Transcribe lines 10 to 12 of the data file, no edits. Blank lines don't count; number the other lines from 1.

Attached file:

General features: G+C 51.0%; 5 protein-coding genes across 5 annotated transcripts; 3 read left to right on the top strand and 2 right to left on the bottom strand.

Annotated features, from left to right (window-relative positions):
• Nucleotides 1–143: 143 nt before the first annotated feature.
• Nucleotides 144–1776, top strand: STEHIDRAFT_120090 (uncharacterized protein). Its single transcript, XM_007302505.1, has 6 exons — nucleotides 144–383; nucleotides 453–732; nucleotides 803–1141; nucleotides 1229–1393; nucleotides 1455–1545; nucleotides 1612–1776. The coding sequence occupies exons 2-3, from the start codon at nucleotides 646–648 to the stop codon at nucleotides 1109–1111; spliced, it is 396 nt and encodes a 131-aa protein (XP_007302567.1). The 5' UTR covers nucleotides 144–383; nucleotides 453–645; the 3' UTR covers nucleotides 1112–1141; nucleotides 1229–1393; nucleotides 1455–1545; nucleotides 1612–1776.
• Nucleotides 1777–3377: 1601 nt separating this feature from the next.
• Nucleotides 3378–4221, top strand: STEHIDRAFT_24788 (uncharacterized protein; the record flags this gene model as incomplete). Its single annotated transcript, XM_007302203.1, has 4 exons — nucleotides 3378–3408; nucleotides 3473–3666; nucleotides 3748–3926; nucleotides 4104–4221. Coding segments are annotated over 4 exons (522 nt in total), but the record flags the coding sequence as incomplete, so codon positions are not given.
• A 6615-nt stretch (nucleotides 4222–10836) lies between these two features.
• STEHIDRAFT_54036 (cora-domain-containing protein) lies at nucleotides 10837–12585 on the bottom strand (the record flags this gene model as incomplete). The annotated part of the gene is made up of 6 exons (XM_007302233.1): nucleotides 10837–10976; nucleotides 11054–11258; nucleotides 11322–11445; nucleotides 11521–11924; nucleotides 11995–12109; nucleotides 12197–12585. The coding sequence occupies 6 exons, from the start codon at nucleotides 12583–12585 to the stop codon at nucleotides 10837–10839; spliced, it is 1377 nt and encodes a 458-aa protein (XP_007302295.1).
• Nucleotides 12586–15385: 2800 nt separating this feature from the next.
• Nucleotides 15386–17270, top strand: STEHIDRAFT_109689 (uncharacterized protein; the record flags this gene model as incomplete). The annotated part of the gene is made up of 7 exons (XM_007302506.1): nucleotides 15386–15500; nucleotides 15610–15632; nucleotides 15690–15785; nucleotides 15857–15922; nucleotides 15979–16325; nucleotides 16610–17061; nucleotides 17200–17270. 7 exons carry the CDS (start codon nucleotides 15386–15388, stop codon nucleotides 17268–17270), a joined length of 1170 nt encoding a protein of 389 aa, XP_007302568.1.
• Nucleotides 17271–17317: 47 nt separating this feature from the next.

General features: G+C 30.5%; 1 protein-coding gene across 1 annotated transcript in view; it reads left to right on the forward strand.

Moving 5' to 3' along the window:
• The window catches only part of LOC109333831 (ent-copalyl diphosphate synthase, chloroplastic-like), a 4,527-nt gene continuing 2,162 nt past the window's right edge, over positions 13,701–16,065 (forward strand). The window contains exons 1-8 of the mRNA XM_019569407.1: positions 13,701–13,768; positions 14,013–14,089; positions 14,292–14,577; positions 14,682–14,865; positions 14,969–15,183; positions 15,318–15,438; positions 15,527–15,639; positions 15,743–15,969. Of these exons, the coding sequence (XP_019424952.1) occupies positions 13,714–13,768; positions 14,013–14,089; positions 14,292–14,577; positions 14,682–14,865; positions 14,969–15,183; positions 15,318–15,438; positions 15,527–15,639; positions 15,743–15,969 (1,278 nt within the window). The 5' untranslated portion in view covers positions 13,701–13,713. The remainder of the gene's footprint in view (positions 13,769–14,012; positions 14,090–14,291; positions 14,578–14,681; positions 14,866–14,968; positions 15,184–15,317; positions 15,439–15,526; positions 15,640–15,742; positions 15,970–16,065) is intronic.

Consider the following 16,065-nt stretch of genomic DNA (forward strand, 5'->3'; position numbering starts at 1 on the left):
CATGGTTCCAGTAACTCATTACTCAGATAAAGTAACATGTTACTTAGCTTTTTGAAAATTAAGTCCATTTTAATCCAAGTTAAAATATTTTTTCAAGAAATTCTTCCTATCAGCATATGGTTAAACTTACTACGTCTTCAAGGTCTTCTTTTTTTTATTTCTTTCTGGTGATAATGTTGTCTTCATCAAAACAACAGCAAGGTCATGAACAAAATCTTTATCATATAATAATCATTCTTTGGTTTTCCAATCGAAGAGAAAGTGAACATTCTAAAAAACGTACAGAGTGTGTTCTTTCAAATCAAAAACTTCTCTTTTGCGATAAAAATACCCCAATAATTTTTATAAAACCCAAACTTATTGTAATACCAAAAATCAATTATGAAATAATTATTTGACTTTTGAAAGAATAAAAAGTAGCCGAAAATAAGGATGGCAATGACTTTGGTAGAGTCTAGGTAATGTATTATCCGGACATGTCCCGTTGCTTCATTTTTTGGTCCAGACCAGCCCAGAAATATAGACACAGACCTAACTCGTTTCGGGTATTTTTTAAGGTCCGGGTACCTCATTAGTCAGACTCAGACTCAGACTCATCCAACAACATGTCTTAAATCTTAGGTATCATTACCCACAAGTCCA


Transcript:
• Nucleotides 15386–17270, top strand: STEHIDRAFT_109689 (uncharacterized protein; the record flags this gene model as incomplete). The annotated part of the gene is made up of 7 exons (XM_007302506.1): nucleotides 15386–15500; nucleotides 15610–15632; nucleotides 15690–15785; nucleotides 15857–15922; nucleotides 15979–16325; nucleotides 16610–17061; nucleotides 17200–17270. 7 exons carry the CDS (start codon nucleotides 15386–15388, stop codon nucleotides 17268–17270), a joined length of 1170 nt encoding a protein of 389 aa, XP_007302568.1.
• Nucleotides 17271–17317: 47 nt separating this feature from the next.

General features: G+C 30.5%; 1 protein-coding gene across 1 annotated transcript in view; it reads left to right on the forward strand.